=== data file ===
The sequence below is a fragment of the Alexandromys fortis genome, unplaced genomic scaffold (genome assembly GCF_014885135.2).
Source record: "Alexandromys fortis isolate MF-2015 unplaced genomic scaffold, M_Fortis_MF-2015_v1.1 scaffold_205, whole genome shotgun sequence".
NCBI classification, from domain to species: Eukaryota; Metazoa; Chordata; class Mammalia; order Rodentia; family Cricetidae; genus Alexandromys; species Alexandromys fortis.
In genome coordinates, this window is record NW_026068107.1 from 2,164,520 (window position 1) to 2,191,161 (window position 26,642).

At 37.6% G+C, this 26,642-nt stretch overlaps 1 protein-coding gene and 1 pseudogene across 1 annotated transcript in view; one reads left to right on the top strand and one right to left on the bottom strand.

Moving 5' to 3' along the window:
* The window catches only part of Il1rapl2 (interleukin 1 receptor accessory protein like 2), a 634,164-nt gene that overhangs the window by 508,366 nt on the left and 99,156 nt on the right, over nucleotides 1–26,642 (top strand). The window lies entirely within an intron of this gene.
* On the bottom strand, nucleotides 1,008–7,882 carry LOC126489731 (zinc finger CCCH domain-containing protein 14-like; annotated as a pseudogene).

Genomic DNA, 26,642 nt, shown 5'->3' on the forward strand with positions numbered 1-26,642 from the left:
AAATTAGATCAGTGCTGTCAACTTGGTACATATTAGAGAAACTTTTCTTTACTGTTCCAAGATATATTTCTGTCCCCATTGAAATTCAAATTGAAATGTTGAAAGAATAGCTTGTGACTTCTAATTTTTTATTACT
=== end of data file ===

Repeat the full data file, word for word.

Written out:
The sequence below is a fragment of the Alexandromys fortis genome, unplaced genomic scaffold (genome assembly GCF_014885135.2).
Source record: "Alexandromys fortis isolate MF-2015 unplaced genomic scaffold, M_Fortis_MF-2015_v1.1 scaffold_205, whole genome shotgun sequence".
NCBI classification, from domain to species: Eukaryota; Metazoa; Chordata; class Mammalia; order Rodentia; family Cricetidae; genus Alexandromys; species Alexandromys fortis.
In genome coordinates, this window is record NW_026068107.1 from 2,164,520 (window position 1) to 2,191,161 (window position 26,642).

At 37.6% G+C, this 26,642-nt stretch overlaps 1 protein-coding gene and 1 pseudogene across 1 annotated transcript in view; one reads left to right on the top strand and one right to left on the bottom strand.

Moving 5' to 3' along the window:
* The window catches only part of Il1rapl2 (interleukin 1 receptor accessory protein like 2), a 634,164-nt gene that overhangs the window by 508,366 nt on the left and 99,156 nt on the right, over nucleotides 1–26,642 (top strand). The window lies entirely within an intron of this gene.
* On the bottom strand, nucleotides 1,008–7,882 carry LOC126489731 (zinc finger CCCH domain-containing protein 14-like; annotated as a pseudogene).

Genomic DNA, 26,642 nt, shown 5'->3' on the forward strand with positions numbered 1-26,642 from the left:
AAATTAGATCAGTGCTGTCAACTTGGTACATATTAGAGAAACTTTTCTTTACTGTTCCAAGATATATTTCTGTCCCCATTGAAATTCAAATTGAAATGTTGAAAGAATAGCTTGTGACTTCTAATTTTTTATTACT